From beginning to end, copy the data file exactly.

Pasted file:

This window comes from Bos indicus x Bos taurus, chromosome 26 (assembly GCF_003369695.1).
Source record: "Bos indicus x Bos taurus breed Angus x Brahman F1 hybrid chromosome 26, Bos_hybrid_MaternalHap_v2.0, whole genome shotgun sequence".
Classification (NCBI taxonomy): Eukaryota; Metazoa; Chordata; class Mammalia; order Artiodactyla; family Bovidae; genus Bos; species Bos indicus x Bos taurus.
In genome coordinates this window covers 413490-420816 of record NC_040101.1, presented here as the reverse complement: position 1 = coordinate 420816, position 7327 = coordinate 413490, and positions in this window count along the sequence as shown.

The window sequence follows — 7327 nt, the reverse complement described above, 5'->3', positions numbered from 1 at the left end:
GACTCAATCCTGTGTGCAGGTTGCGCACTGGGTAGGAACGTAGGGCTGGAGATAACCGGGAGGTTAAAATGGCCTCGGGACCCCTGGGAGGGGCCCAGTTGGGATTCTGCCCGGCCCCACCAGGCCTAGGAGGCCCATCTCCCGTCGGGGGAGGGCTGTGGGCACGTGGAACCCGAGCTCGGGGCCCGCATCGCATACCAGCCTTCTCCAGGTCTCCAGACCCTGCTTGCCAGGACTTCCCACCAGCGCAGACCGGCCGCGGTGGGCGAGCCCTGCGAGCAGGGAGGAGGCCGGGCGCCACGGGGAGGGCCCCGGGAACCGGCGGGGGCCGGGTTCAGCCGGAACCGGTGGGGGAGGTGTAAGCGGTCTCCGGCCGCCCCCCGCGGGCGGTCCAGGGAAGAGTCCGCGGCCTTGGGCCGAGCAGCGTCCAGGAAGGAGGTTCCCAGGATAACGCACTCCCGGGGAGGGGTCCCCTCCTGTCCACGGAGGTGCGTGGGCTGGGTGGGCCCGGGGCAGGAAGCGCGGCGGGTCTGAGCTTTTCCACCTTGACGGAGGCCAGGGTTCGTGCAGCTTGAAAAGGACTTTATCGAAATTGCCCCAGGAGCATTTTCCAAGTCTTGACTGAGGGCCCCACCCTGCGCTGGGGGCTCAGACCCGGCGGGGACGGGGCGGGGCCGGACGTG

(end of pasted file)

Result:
This window comes from Bos indicus x Bos taurus, chromosome 26 (assembly GCF_003369695.1).
Source record: "Bos indicus x Bos taurus breed Angus x Brahman F1 hybrid chromosome 26, Bos_hybrid_MaternalHap_v2.0, whole genome shotgun sequence".
Classification (NCBI taxonomy): Eukaryota; Metazoa; Chordata; class Mammalia; order Artiodactyla; family Bovidae; genus Bos; species Bos indicus x Bos taurus.
In genome coordinates this window covers 413490-420816 of record NC_040101.1, presented here as the reverse complement: position 1 = coordinate 420816, position 7327 = coordinate 413490, and positions in this window count along the sequence as shown.

The window sequence follows — 7327 nt, the reverse complement described above, 5'->3', positions numbered from 1 at the left end:
GACTCAATCCTGTGTGCAGGTTGCGCACTGGGTAGGAACGTAGGGCTGGAGATAACCGGGAGGTTAAAATGGCCTCGGGACCCCTGGGAGGGGCCCAGTTGGGATTCTGCCCGGCCCCACCAGGCCTAGGAGGCCCATCTCCCGTCGGGGGAGGGCTGTGGGCACGTGGAACCCGAGCTCGGGGCCCGCATCGCATACCAGCCTTCTCCAGGTCTCCAGACCCTGCTTGCCAGGACTTCCCACCAGCGCAGACCGGCCGCGGTGGGCGAGCCCTGCGAGCAGGGAGGAGGCCGGGCGCCACGGGGAGGGCCCCGGGAACCGGCGGGGGCCGGGTTCAGCCGGAACCGGTGGGGGAGGTGTAAGCGGTCTCCGGCCGCCCCCCGCGGGCGGTCCAGGGAAGAGTCCGCGGCCTTGGGCCGAGCAGCGTCCAGGAAGGAGGTTCCCAGGATAACGCACTCCCGGGGAGGGGTCCCCTCCTGTCCACGGAGGTGCGTGGGCTGGGTGGGCCCGGGGCAGGAAGCGCGGCGGGTCTGAGCTTTTCCACCTTGACGGAGGCCAGGGTTCGTGCAGCTTGAAAAGGACTTTATCGAAATTGCCCCAGGAGCATTTTCCAAGTCTTGACTGAGGGCCCCACCCTGCGCTGGGGGCTCAGACCCGGCGGGGACGGGGCGGGGCCGGACGTG